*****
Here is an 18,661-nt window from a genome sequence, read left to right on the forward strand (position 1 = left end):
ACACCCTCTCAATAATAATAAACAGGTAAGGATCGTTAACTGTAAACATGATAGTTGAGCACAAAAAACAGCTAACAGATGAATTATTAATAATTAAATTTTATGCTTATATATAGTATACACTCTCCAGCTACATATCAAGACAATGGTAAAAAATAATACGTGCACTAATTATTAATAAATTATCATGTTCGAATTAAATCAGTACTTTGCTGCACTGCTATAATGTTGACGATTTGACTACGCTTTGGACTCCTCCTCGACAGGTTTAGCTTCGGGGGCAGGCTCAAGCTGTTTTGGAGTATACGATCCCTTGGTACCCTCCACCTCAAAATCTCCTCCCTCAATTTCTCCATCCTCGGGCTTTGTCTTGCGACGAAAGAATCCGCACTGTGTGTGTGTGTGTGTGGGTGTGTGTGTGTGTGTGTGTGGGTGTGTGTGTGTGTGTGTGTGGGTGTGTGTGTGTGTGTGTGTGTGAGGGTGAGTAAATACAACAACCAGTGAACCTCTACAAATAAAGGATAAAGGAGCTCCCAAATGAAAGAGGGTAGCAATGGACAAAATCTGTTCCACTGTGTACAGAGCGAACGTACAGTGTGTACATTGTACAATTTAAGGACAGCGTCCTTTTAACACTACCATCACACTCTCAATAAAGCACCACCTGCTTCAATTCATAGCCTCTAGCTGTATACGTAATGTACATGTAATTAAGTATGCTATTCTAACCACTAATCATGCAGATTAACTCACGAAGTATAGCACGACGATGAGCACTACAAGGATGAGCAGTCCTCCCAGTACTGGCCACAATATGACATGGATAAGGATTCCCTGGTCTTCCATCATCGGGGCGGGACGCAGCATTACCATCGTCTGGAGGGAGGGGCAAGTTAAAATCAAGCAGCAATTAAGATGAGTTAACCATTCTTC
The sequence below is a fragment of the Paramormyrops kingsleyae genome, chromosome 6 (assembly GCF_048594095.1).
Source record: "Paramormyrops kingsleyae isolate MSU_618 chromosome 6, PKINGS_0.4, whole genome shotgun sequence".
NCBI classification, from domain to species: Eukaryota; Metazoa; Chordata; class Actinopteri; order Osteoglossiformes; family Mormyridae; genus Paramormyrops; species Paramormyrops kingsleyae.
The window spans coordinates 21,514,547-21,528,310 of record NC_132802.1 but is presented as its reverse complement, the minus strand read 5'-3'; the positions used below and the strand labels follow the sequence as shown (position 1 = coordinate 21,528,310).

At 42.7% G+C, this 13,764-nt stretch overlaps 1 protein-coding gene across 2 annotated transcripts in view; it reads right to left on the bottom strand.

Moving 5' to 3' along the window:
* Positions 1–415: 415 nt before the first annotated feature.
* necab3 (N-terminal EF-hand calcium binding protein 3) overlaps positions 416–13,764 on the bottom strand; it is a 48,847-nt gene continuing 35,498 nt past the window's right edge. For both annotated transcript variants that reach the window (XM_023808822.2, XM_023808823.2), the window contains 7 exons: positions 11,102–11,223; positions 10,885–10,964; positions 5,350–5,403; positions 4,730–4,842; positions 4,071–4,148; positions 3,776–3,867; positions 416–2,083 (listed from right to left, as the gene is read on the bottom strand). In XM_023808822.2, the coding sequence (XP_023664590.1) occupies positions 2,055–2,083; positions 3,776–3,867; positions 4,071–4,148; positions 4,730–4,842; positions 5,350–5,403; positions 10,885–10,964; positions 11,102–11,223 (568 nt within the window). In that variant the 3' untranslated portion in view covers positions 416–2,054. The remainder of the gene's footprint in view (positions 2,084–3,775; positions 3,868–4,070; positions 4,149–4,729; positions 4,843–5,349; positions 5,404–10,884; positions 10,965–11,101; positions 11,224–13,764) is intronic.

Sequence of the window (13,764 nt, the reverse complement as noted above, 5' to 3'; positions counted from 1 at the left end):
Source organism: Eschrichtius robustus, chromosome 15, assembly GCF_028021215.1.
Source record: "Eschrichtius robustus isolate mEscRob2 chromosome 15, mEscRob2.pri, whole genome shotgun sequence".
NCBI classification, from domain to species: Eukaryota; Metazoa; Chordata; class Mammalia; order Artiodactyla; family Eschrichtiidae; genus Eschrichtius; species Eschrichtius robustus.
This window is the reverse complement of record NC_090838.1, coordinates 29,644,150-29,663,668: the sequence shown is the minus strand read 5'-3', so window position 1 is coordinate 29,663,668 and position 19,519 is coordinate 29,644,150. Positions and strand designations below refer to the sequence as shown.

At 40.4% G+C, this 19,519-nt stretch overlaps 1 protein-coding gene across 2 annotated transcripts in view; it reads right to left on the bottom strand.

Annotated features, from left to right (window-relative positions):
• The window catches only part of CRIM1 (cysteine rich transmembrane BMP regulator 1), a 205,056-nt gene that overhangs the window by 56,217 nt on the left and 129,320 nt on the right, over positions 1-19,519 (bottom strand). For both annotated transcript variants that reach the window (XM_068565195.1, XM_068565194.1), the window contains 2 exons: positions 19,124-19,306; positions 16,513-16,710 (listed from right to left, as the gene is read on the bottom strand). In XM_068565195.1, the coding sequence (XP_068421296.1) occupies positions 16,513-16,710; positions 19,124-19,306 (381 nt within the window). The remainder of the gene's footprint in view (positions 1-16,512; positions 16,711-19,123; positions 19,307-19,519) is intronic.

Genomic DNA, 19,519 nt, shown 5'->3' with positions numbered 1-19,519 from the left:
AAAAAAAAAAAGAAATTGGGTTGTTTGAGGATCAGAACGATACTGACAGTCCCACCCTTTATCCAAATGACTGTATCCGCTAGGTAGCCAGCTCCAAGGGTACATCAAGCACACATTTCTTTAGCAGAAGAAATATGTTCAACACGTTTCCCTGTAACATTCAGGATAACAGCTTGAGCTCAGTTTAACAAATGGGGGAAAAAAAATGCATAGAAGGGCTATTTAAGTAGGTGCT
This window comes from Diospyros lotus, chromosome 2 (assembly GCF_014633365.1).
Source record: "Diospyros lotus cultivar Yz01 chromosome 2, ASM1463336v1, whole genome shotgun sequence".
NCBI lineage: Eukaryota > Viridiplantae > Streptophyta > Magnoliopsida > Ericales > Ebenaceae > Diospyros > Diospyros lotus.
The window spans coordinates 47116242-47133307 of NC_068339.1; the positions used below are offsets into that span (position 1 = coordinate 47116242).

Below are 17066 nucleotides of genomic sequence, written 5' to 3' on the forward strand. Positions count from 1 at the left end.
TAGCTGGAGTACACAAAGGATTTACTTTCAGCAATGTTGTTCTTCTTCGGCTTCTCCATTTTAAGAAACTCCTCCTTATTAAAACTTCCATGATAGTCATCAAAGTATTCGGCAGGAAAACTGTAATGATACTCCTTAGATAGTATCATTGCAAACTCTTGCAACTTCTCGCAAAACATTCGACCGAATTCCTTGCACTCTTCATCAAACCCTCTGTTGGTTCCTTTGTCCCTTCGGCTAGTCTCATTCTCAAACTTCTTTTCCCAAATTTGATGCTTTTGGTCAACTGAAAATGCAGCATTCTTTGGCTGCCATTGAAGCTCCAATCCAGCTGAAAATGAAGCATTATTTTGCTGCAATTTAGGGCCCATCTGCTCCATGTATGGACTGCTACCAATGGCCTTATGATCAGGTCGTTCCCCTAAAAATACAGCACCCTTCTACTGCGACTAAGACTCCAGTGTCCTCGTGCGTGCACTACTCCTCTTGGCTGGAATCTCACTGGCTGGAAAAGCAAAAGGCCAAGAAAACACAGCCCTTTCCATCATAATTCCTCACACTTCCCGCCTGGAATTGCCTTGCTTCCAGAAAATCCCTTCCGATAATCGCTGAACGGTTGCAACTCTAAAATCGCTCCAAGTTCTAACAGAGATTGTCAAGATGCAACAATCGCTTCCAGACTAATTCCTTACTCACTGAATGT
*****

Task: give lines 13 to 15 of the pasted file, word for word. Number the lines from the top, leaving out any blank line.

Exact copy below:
Source record: "Eschrichtius robustus isolate mEscRob2 chromosome 15, mEscRob2.pri, whole genome shotgun sequence".
NCBI classification, from domain to species: Eukaryota; Metazoa; Chordata; class Mammalia; order Artiodactyla; family Eschrichtiidae; genus Eschrichtius; species Eschrichtius robustus.
This window is the reverse complement of record NC_090838.1, coordinates 29,644,150-29,663,668: the sequence shown is the minus strand read 5'-3', so window position 1 is coordinate 29,663,668 and position 19,519 is coordinate 29,644,150. Positions and strand designations below refer to the sequence as shown.